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Wellywood Woman Leaves For Other Gardens

Time to turn 'Wellywood Woman' to compost, take it to new gardens, real and metaphorical. Time to go.   Blogger's been unsatisfactory for a while, since format changes caused some intros to drop out; and other ugly problems. So I've taken posts that I still love, and that readers have loved, to my Medium publications (which I enjoy looking at and you may find useful or even entertaining). #womeninfilm, #festivals & #databases Festivals truly matter for #womeninfilm. Some are for women. Looking for a list of women’s film festivals? Women's experience of and activism at Cannes? Are you working above or below the line and looking for your specialist #womeninfilm databases? This is for you .  Women's Film Activism   Podcasts, interviews & analysis from the global #womeninfilm movement since 2009, with lots about Aotearoa New Zealand of course. So many activists I love and whose work I admire in this publication. May they always be remembered! Women Filmmaker

Sister Galvan

An interview with film-maker Marian Evans by Heather McPherson (2004) H McP: You’ve chosen this medium — film-making — subsequent to being an artist and publisher. Can you talk about why? ME: I’d often thought about making films. But I’d never felt enough of an artist to make super 8 films on my own like, say, Joanna Paul. Especially as I tend to think in long, costly, sequences. Digital film-making changed everything. The wonderful thing about digital technology is that it offers infinite possibilities for portraying someone’s life and ideas. We’re no longer limited to either a film or something written, something on the Internet, an audio oral history or a video one, an emphasis on still or moving images. We can mix it all up and use multiple authorship to get what we want, using autobiographical or biographical sources. I find that exciting because it makes it possible to make a film about someone now, and include all the past stuff on an extended DVD.  Sister Galvan  doesn’t do j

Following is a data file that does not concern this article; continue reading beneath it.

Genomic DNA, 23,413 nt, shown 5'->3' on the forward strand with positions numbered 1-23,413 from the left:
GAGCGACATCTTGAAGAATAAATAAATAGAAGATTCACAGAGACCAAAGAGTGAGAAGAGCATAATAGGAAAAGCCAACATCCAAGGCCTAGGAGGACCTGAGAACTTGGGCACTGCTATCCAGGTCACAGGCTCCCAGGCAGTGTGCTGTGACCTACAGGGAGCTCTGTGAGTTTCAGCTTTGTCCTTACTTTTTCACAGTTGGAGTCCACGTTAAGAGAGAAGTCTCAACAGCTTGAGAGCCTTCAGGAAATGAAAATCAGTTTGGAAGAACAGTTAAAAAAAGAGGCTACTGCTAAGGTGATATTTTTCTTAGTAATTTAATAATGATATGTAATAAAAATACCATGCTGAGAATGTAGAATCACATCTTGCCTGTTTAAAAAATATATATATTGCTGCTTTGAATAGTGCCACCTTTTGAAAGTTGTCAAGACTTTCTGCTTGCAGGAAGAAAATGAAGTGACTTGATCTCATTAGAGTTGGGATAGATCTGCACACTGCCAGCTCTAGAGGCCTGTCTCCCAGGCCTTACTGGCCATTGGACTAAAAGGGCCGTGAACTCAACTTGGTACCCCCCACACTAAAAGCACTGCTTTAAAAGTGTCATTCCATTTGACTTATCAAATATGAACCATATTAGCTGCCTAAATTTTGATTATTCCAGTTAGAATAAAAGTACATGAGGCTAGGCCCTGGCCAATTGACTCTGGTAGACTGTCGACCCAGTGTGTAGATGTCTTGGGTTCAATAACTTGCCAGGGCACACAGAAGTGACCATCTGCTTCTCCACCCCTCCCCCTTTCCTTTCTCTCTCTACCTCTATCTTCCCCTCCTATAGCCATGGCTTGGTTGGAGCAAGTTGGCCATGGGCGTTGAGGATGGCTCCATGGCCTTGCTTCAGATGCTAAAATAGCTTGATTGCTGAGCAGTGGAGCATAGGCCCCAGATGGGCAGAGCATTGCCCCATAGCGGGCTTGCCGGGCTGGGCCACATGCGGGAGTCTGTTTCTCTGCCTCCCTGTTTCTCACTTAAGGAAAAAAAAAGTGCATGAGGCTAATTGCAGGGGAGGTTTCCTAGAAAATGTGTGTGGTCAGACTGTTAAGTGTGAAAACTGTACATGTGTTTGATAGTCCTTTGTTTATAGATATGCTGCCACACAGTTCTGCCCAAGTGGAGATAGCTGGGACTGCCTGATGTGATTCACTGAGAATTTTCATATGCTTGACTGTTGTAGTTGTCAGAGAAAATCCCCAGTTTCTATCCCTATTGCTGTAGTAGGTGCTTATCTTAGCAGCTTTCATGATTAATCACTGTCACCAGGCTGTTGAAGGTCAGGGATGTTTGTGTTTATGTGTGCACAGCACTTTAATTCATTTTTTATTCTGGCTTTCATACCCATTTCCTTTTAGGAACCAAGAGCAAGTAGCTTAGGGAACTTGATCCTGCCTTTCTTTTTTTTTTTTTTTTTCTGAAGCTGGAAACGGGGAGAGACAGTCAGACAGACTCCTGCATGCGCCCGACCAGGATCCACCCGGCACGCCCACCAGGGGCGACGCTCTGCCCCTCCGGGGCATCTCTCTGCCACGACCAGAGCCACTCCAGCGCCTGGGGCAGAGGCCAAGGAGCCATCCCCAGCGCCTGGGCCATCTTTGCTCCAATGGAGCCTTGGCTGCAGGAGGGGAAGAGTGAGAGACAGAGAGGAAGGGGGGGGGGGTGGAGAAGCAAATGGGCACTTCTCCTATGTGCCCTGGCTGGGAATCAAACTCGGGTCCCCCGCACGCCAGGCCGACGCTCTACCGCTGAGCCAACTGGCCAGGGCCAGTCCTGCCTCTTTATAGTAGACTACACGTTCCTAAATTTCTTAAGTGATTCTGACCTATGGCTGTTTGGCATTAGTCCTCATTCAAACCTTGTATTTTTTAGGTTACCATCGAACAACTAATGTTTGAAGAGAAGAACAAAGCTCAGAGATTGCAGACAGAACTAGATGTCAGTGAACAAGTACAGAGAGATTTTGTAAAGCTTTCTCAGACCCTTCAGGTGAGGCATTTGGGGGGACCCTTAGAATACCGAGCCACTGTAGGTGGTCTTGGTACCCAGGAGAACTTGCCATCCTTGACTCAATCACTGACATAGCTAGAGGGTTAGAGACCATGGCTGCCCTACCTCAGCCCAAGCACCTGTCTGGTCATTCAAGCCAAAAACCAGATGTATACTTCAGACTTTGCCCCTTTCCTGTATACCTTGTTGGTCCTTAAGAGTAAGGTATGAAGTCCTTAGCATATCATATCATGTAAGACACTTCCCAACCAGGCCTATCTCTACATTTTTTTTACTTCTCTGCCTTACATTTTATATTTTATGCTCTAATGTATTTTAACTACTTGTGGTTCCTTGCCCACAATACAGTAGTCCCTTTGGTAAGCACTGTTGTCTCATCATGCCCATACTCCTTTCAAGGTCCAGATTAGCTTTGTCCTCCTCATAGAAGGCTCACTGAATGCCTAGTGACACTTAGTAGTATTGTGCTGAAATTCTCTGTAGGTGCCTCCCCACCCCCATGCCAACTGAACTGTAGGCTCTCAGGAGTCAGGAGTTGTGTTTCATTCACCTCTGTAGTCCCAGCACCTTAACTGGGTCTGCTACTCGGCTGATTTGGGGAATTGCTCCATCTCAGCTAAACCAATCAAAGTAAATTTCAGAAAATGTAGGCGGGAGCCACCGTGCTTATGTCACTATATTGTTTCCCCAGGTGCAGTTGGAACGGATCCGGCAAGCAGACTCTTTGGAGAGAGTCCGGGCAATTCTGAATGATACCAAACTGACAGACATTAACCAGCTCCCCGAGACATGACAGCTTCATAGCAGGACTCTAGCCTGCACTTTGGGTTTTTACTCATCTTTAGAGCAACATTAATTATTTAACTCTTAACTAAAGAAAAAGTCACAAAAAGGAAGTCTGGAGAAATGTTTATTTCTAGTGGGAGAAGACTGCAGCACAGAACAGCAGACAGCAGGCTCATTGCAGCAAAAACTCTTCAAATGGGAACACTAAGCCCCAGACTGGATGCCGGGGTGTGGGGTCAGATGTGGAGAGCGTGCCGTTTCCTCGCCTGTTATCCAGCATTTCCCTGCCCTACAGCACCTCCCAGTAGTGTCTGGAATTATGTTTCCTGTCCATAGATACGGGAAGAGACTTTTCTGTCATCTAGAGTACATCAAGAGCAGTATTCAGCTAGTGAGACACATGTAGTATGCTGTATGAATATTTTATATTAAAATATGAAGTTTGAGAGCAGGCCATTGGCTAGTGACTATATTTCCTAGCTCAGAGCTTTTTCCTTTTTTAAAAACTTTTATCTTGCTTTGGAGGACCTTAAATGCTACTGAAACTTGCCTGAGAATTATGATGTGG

Rouzie Hassanova & Annie Collins in Conversation

  Rouzie Hassanova introduces her Radiogram (photo: Adrienne Martyn) To mark the anniversary of the Christchurch massacre, on 15 March 2019, Green MP Jan Logie hosted a screening of  Rouzie Hassanova’s  Radiogram , organised by #directedbywomen #aotearoa. It was just before New Zealand’s first Covid-19 lockdown, in March 2020. We got together for a drink and a snack at Backbenchers, along with our lovely photographer  Adrienne Martyn , and then crossed to Parliament’s Beehive theatrette. (Since then New Zealanders have become very familiar with this venue, where almost-daily Covid-19 press conferences are streamed, with the Prime Minister Jacinda Ardern, other Ministers and the Legendary Dr Ashley Bloomfield.) Lorna Kanavatoa welcomed us all in the voice of the mana whenua, Taranaki Te Ātiawa, and introduced Jan as ‘one of our local Porirua people who we’re so proud of having amongst us and who speaks on our behalf’. Jan Logie speaks from the heart (photo: Adrienne Martyn) When Jan spo